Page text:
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the basic concept of virtual functions in c++ is that it will see to it that it wll not allow duplicate values in a hybrid inheritance.

suppose i have a grandparent class inherited by parent 1 and parent 2, the two parents are being inherited by a child class.

suppose i declare constructors for the two parent classes and the grandparent class and i am invoking a display function through the child which value will be displayed

I think you may be confusing virtual functions with virtual inheritance. I also think that by values you might mean class instance data members.

Virtual functions have little to do with values - other than the may take values as parameters and return a value, and of course that they use them in their logic. They are the C++ mechanism for supporting the object oriented technique called polymorphism. They allow sub-classes to override the behaviour of base (super) classes with their own, and when such a sub-class object has an overridden virtual function called through a pointer or reference to the base class type it is the sub-class's implementation of the virtual function that gets called.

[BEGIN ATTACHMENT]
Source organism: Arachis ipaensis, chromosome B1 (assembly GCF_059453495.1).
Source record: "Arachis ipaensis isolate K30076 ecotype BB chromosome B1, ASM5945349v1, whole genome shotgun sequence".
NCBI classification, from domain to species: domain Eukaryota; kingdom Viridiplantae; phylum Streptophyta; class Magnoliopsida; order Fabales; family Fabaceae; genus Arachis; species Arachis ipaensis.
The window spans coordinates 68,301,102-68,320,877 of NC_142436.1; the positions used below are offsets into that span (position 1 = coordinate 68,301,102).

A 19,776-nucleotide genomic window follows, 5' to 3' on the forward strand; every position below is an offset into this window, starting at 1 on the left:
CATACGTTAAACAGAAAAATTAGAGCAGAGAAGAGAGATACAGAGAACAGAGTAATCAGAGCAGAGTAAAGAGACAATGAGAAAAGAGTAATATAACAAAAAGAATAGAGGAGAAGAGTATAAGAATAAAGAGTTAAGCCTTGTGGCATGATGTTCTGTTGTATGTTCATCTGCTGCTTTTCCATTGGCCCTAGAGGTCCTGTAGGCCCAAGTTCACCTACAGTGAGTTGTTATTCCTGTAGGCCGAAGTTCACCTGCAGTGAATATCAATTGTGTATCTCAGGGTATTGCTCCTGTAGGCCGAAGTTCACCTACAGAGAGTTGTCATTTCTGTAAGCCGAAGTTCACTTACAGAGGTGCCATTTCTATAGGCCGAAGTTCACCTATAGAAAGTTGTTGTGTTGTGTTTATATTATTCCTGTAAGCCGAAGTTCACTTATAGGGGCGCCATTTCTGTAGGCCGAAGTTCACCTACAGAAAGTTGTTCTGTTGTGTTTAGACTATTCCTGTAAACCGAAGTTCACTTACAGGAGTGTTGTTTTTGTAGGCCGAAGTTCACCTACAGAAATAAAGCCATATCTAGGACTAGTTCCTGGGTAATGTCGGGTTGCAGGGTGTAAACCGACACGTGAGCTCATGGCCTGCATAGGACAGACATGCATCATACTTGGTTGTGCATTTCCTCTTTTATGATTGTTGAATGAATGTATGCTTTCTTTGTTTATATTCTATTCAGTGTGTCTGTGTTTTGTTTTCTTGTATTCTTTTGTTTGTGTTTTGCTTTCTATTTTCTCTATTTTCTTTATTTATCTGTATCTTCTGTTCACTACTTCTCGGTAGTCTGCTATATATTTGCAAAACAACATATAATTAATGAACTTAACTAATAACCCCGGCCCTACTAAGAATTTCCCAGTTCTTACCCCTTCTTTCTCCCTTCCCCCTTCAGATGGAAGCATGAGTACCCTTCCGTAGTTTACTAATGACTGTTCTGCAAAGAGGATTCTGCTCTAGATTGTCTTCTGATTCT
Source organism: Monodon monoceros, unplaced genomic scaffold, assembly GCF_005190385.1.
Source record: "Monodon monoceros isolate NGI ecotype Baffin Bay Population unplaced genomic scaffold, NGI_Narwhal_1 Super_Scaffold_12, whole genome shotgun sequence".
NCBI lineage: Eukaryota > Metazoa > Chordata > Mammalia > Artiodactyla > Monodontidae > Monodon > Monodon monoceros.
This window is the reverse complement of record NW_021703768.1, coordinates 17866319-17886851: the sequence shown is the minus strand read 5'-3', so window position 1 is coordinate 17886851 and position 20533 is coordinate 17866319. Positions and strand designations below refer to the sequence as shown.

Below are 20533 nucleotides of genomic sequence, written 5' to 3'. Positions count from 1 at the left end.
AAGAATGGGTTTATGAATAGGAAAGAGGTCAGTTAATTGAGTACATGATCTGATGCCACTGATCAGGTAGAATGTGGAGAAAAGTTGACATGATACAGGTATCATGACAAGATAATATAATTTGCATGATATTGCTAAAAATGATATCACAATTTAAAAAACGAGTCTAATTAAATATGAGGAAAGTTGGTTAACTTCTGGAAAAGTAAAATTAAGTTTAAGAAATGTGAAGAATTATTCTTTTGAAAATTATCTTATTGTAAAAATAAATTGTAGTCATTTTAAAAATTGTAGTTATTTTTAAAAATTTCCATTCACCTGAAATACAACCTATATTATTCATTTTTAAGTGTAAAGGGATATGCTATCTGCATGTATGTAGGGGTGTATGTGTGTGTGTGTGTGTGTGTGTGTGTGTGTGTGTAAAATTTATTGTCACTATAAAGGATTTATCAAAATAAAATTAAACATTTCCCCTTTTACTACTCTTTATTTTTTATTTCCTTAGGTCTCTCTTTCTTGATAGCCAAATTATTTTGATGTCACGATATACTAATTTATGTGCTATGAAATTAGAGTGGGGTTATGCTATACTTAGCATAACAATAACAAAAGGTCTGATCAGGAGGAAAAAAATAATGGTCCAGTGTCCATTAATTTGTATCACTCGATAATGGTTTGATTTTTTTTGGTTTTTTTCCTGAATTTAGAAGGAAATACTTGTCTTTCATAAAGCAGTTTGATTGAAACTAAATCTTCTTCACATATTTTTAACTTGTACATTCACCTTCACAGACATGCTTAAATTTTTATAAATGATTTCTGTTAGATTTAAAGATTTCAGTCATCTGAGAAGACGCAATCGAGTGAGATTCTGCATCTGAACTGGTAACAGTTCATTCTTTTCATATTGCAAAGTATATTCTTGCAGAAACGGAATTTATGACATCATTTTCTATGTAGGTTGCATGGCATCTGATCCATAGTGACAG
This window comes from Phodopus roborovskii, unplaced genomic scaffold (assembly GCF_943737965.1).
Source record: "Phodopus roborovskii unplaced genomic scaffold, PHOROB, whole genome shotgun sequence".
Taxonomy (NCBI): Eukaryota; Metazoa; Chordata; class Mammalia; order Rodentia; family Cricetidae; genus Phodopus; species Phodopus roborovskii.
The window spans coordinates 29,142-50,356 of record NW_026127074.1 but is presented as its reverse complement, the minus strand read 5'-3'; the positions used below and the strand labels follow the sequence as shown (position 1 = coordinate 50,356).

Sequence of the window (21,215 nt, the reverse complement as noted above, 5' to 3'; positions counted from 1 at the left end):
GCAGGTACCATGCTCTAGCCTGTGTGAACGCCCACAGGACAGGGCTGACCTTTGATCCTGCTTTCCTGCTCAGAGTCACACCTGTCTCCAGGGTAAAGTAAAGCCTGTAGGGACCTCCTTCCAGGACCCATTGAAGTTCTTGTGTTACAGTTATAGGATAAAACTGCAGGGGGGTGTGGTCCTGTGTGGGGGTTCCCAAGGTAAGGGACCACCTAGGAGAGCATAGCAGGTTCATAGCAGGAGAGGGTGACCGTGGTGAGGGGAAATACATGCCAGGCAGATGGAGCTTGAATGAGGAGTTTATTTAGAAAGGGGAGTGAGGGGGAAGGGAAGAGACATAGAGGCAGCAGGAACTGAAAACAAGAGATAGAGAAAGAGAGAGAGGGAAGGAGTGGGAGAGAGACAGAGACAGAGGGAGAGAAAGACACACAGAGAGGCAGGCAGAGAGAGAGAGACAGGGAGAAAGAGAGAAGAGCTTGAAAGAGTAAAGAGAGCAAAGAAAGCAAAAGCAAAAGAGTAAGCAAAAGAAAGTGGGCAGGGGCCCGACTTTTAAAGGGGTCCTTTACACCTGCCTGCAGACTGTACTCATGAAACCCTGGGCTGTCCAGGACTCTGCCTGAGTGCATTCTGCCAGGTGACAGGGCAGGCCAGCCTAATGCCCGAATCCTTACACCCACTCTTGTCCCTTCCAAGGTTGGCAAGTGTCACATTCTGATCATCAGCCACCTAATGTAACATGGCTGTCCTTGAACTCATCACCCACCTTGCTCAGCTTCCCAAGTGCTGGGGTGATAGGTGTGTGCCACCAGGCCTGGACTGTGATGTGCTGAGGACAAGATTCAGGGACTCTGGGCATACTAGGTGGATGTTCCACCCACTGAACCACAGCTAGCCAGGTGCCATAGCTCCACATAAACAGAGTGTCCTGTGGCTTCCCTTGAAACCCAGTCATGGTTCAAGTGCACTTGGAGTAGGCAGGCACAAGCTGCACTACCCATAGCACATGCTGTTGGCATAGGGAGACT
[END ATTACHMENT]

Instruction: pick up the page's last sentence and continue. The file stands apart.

Virtual inheritance however prevents having two or more instances of common base class sub-objects in a single object. Without virtual inheritance the situation you describe would mean that object of the child type would have a parent1 and parent2 base sub-object _both_ of which would have a base class sub-object of the grandparent type, thus:

   Grandparent sub-object    Grandparent sub-object
         ^          ^
     Parent1 sub-object        Parent2 sub-object
         ^          ^
         Child object

(Note: like code the object representation diagrams are best viewed using a mono-spaced font such as Courier. This is because they are very, very simple - sorry but drawings do not form part of AllExpert answers - we have text and that is it!). In C++ it would look like so:

   class Grandparent { ... };
   class Parent1 : public Grandparent { ... };
   class Parent2 : public Grandparent { ... };
   class Child : public Parent1, public Parent2 { ... };

However if the Grandparent class were a virtual base class of both Parent1 and Parent2 then there will only be one Grandparent sub-object in hierarchies that have Parent1 and Parent2 base classes, thus: